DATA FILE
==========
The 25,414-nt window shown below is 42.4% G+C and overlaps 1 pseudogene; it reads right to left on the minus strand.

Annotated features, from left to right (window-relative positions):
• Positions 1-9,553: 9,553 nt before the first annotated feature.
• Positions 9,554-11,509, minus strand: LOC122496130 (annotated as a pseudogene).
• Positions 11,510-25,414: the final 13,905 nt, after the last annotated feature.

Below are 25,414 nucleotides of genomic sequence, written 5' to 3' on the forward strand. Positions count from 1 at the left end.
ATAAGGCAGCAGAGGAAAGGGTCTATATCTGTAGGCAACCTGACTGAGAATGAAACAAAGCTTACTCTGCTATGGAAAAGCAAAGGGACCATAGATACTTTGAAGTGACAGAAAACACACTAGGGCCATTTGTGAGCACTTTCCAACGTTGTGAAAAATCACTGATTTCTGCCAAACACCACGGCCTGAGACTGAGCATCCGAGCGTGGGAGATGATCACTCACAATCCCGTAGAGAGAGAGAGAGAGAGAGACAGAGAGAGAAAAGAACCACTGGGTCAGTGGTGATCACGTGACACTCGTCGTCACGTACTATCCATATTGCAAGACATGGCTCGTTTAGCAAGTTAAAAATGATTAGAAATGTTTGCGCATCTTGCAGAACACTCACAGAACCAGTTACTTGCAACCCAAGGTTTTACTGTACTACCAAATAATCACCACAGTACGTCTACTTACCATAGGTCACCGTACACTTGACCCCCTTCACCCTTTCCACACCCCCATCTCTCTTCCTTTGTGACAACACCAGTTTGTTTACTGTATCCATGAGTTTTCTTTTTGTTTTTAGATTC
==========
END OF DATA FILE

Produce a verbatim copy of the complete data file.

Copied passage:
The 25,414-nt window shown below is 42.4% G+C and overlaps 1 pseudogene; it reads right to left on the minus strand.

Annotated features, from left to right (window-relative positions):
• Positions 1-9,553: 9,553 nt before the first annotated feature.
• Positions 9,554-11,509, minus strand: LOC122496130 (annotated as a pseudogene).
• Positions 11,510-25,414: the final 13,905 nt, after the last annotated feature.

Below are 25,414 nucleotides of genomic sequence, written 5' to 3' on the forward strand. Positions count from 1 at the left end.
ATAAGGCAGCAGAGGAAAGGGTCTATATCTGTAGGCAACCTGACTGAGAATGAAACAAAGCTTACTCTGCTATGGAAAAGCAAAGGGACCATAGATACTTTGAAGTGACAGAAAACACACTAGGGCCATTTGTGAGCACTTTCCAACGTTGTGAAAAATCACTGATTTCTGCCAAACACCACGGCCTGAGACTGAGCATCCGAGCGTGGGAGATGATCACTCACAATCCCGTAGAGAGAGAGAGAGAGAGAGACAGAGAGAGAAAAGAACCACTGGGTCAGTGGTGATCACGTGACACTCGTCGTCACGTACTATCCATATTGCAAGACATGGCTCGTTTAGCAAGTTAAAAATGATTAGAAATGTTTGCGCATCTTGCAGAACACTCACAGAACCAGTTACTTGCAACCCAAGGTTTTACTGTACTACCAAATAATCACCACAGTACGTCTACTTACCATAGGTCACCGTACACTTGACCCCCTTCACCCTTTCCACACCCCCATCTCTCTTCCTTTGTGACAACACCAGTTTGTTTACTGTATCCATGAGTTTTCTTTTTGTTTTTAGATTC